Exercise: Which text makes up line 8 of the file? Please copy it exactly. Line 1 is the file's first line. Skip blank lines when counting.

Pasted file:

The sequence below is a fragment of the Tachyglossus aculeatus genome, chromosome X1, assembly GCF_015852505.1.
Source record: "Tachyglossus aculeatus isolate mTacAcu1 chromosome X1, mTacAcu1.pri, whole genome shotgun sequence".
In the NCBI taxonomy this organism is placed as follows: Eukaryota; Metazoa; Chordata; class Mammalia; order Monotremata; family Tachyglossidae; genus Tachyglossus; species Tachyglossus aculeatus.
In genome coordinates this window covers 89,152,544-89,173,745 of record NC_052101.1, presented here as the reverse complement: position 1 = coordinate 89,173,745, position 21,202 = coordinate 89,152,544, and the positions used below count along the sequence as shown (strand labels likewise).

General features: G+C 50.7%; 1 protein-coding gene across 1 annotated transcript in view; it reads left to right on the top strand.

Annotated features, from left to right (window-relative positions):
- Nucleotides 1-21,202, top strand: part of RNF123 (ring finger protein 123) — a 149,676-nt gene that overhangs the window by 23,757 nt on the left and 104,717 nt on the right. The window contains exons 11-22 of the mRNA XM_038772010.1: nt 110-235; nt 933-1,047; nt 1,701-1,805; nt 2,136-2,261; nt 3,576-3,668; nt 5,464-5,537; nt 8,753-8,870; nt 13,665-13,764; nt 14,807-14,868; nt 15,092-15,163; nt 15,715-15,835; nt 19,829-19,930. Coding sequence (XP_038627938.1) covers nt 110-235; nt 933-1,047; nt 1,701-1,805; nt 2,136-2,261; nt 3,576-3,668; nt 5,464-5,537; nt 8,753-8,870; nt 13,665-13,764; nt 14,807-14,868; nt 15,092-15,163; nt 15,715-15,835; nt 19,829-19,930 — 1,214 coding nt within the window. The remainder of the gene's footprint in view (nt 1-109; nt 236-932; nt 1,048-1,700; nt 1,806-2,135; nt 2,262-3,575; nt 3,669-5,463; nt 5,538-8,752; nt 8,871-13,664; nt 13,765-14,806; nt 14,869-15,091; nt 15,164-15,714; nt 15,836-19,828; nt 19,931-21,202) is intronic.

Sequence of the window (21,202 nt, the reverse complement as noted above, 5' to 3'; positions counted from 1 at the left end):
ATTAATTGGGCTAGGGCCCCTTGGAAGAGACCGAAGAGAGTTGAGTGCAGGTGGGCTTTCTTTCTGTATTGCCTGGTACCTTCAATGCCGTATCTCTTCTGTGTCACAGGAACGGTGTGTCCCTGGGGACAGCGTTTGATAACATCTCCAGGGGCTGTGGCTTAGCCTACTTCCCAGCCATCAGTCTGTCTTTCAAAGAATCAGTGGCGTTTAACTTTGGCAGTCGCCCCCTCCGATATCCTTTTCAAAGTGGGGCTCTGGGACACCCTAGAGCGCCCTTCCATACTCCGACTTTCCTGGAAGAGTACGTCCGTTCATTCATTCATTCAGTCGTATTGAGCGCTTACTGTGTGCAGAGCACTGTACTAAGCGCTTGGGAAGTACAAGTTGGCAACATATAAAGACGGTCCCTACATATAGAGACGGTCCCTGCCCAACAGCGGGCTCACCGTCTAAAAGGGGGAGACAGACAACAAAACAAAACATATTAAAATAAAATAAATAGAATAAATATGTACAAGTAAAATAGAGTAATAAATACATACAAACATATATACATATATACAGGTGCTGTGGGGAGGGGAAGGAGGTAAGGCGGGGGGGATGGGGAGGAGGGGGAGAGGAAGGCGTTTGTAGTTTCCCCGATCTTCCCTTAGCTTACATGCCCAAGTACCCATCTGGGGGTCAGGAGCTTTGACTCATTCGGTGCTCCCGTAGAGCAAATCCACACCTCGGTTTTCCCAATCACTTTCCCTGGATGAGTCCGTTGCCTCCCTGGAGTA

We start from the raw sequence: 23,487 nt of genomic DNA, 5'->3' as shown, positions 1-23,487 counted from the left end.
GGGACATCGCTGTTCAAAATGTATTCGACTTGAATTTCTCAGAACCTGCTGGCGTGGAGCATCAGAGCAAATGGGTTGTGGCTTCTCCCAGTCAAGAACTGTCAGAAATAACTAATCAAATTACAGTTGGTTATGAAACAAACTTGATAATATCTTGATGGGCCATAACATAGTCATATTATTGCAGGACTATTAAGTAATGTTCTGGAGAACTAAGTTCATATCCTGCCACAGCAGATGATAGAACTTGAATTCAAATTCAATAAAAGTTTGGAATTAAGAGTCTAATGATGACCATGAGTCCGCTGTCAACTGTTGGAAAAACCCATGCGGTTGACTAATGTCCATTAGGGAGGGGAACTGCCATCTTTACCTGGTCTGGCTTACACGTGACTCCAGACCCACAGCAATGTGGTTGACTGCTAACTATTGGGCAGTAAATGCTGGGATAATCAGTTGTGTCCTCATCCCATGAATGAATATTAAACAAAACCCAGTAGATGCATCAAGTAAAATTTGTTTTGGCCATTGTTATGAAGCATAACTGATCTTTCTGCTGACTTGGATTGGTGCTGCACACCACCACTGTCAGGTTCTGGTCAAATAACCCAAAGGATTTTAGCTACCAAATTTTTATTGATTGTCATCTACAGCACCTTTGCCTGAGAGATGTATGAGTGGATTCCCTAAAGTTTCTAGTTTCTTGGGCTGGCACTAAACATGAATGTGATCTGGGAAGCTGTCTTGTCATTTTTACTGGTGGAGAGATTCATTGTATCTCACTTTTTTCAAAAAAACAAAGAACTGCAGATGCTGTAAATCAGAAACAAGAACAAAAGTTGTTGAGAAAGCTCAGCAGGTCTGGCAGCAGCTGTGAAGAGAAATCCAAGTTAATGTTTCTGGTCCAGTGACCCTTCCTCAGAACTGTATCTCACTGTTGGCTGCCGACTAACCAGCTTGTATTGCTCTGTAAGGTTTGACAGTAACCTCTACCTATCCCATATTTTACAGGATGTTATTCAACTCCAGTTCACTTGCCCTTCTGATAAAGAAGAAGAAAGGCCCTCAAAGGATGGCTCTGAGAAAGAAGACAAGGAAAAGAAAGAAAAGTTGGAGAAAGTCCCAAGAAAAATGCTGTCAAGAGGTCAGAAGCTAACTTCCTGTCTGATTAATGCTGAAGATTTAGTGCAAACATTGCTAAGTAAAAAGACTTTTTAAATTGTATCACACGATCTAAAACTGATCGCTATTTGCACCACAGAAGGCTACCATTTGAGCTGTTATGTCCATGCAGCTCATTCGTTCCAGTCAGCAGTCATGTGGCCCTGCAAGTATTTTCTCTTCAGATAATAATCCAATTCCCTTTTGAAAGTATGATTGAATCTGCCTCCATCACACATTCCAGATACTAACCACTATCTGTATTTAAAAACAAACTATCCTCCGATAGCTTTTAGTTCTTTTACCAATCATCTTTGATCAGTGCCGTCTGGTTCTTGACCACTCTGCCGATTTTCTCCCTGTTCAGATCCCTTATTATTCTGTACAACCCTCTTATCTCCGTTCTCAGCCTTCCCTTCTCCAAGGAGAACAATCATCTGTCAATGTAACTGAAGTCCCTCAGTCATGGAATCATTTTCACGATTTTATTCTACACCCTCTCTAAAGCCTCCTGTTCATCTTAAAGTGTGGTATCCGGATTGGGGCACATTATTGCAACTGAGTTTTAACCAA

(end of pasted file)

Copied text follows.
Sequence of the window (21,202 nt, the reverse complement as noted above, 5' to 3'; positions counted from 1 at the left end):